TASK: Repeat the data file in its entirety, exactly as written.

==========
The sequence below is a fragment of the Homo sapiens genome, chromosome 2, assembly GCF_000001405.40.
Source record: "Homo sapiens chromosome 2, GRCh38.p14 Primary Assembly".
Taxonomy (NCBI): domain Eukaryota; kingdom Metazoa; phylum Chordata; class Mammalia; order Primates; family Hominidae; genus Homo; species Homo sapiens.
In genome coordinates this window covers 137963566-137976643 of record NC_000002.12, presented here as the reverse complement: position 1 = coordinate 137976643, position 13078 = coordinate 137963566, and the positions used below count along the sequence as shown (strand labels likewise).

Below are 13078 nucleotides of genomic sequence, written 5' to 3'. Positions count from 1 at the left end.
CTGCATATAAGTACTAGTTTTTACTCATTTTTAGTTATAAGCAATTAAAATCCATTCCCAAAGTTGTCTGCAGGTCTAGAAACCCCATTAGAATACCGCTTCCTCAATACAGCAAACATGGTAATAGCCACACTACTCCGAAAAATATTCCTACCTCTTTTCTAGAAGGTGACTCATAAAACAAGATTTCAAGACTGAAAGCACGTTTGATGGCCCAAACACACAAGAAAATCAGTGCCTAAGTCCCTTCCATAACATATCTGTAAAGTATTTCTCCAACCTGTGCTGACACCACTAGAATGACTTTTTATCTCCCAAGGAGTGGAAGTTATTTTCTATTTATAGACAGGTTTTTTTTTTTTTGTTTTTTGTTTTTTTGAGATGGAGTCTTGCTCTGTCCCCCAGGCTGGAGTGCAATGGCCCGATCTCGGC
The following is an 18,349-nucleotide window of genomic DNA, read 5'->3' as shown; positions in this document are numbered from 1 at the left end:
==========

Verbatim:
The sequence below is a fragment of the Homo sapiens genome, chromosome 2, assembly GCF_000001405.40.
Source record: "Homo sapiens chromosome 2, GRCh38.p14 Primary Assembly".
Taxonomy (NCBI): domain Eukaryota; kingdom Metazoa; phylum Chordata; class Mammalia; order Primates; family Hominidae; genus Homo; species Homo sapiens.
In genome coordinates this window covers 137963566-137976643 of record NC_000002.12, presented here as the reverse complement: position 1 = coordinate 137976643, position 13078 = coordinate 137963566, and the positions used below count along the sequence as shown (strand labels likewise).

Below are 13078 nucleotides of genomic sequence, written 5' to 3'. Positions count from 1 at the left end.
CTGCATATAAGTACTAGTTTTTACTCATTTTTAGTTATAAGCAATTAAAATCCATTCCCAAAGTTGTCTGCAGGTCTAGAAACCCCATTAGAATACCGCTTCCTCAATACAGCAAACATGGTAATAGCCACACTACTCCGAAAAATATTCCTACCTCTTTTCTAGAAGGTGACTCATAAAACAAGATTTCAAGACTGAAAGCACGTTTGATGGCCCAAACACACAAGAAAATCAGTGCCTAAGTCCCTTCCATAACATATCTGTAAAGTATTTCTCCAACCTGTGCTGACACCACTAGAATGACTTTTTATCTCCCAAGGAGTGGAAGTTATTTTCTATTTATAGACAGGTTTTTTTTTTTTTGTTTTTTGTTTTTTTGAGATGGAGTCTTGCTCTGTCCCCCAGGCTGGAGTGCAATGGCCCGATCTCGGC
The following is an 18,349-nucleotide window of genomic DNA, read 5'->3' as shown; positions in this document are numbered from 1 at the left end: